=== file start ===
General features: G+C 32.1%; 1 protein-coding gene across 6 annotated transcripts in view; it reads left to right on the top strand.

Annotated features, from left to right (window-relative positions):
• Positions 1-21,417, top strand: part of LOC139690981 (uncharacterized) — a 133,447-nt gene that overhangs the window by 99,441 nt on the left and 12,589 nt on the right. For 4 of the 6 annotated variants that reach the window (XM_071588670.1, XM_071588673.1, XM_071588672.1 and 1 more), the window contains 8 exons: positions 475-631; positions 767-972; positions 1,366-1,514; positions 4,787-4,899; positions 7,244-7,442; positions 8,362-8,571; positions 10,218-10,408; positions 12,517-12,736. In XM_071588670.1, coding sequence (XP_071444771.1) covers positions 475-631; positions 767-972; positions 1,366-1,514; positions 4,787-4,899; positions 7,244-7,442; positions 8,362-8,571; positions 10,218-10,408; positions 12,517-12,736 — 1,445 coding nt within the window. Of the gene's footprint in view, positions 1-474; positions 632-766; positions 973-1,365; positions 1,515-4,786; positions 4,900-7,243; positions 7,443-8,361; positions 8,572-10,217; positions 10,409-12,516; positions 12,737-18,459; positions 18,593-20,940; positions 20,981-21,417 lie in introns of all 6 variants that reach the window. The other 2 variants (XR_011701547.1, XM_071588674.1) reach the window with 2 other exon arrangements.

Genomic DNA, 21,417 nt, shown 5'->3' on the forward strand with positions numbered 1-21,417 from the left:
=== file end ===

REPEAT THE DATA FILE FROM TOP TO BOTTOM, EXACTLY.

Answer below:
General features: G+C 32.1%; 1 protein-coding gene across 6 annotated transcripts in view; it reads left to right on the top strand.

Annotated features, from left to right (window-relative positions):
• Positions 1-21,417, top strand: part of LOC139690981 (uncharacterized) — a 133,447-nt gene that overhangs the window by 99,441 nt on the left and 12,589 nt on the right. For 4 of the 6 annotated variants that reach the window (XM_071588670.1, XM_071588673.1, XM_071588672.1 and 1 more), the window contains 8 exons: positions 475-631; positions 767-972; positions 1,366-1,514; positions 4,787-4,899; positions 7,244-7,442; positions 8,362-8,571; positions 10,218-10,408; positions 12,517-12,736. In XM_071588670.1, coding sequence (XP_071444771.1) covers positions 475-631; positions 767-972; positions 1,366-1,514; positions 4,787-4,899; positions 7,244-7,442; positions 8,362-8,571; positions 10,218-10,408; positions 12,517-12,736 — 1,445 coding nt within the window. Of the gene's footprint in view, positions 1-474; positions 632-766; positions 973-1,365; positions 1,515-4,786; positions 4,900-7,243; positions 7,443-8,361; positions 8,572-10,217; positions 10,409-12,516; positions 12,737-18,459; positions 18,593-20,940; positions 20,981-21,417 lie in introns of all 6 variants that reach the window. The other 2 variants (XR_011701547.1, XM_071588674.1) reach the window with 2 other exon arrangements.

Genomic DNA, 21,417 nt, shown 5'->3' on the forward strand with positions numbered 1-21,417 from the left: